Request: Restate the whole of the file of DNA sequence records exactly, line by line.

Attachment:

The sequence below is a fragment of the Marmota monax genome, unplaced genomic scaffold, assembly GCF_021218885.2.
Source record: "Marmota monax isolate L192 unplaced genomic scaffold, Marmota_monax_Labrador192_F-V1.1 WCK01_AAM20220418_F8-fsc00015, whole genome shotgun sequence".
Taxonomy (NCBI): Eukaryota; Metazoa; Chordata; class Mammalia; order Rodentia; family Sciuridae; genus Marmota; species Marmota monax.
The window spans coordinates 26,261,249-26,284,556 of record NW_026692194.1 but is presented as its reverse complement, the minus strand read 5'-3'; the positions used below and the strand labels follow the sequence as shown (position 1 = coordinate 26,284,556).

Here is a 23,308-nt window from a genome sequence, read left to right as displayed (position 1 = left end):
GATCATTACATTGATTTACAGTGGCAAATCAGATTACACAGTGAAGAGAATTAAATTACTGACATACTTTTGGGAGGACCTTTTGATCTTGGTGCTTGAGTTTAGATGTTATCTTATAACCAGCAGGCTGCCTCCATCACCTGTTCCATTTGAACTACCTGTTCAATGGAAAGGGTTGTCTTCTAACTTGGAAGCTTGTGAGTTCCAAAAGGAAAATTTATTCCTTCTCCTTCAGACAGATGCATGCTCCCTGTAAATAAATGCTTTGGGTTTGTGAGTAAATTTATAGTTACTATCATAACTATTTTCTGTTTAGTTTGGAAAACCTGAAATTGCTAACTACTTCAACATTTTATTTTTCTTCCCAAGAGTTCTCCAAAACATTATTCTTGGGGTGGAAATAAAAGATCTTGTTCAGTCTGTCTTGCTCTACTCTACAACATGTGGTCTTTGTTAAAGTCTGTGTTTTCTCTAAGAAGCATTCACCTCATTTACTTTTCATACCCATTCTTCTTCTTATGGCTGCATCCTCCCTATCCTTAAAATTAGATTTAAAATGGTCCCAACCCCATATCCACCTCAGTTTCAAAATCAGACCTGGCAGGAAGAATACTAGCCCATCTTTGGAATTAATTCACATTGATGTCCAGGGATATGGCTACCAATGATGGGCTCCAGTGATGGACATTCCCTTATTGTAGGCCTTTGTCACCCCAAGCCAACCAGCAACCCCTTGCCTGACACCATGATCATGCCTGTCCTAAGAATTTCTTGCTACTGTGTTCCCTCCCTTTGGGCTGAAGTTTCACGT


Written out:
The sequence below is a fragment of the Marmota monax genome, unplaced genomic scaffold, assembly GCF_021218885.2.
Source record: "Marmota monax isolate L192 unplaced genomic scaffold, Marmota_monax_Labrador192_F-V1.1 WCK01_AAM20220418_F8-fsc00015, whole genome shotgun sequence".
Taxonomy (NCBI): Eukaryota; Metazoa; Chordata; class Mammalia; order Rodentia; family Sciuridae; genus Marmota; species Marmota monax.
The window spans coordinates 26,261,249-26,284,556 of record NW_026692194.1 but is presented as its reverse complement, the minus strand read 5'-3'; the positions used below and the strand labels follow the sequence as shown (position 1 = coordinate 26,284,556).

Here is a 23,308-nt window from a genome sequence, read left to right as displayed (position 1 = left end):
GATCATTACATTGATTTACAGTGGCAAATCAGATTACACAGTGAAGAGAATTAAATTACTGACATACTTTTGGGAGGACCTTTTGATCTTGGTGCTTGAGTTTAGATGTTATCTTATAACCAGCAGGCTGCCTCCATCACCTGTTCCATTTGAACTACCTGTTCAATGGAAAGGGTTGTCTTCTAACTTGGAAGCTTGTGAGTTCCAAAAGGAAAATTTATTCCTTCTCCTTCAGACAGATGCATGCTCCCTGTAAATAAATGCTTTGGGTTTGTGAGTAAATTTATAGTTACTATCATAACTATTTTCTGTTTAGTTTGGAAAACCTGAAATTGCTAACTACTTCAACATTTTATTTTTCTTCCCAAGAGTTCTCCAAAACATTATTCTTGGGGTGGAAATAAAAGATCTTGTTCAGTCTGTCTTGCTCTACTCTACAACATGTGGTCTTTGTTAAAGTCTGTGTTTTCTCTAAGAAGCATTCACCTCATTTACTTTTCATACCCATTCTTCTTCTTATGGCTGCATCCTCCCTATCCTTAAAATTAGATTTAAAATGGTCCCAACCCCATATCCACCTCAGTTTCAAAATCAGACCTGGCAGGAAGAATACTAGCCCATCTTTGGAATTAATTCACATTGATGTCCAGGGATATGGCTACCAATGATGGGCTCCAGTGATGGACATTCCCTTATTGTAGGCCTTTGTCACCCCAAGCCAACCAGCAACCCCTTGCCTGACACCATGATCATGCCTGTCCTAAGAATTTCTTGCTACTGTGTTCCCTCCCTTTGGGCTGAAGTTTCACGT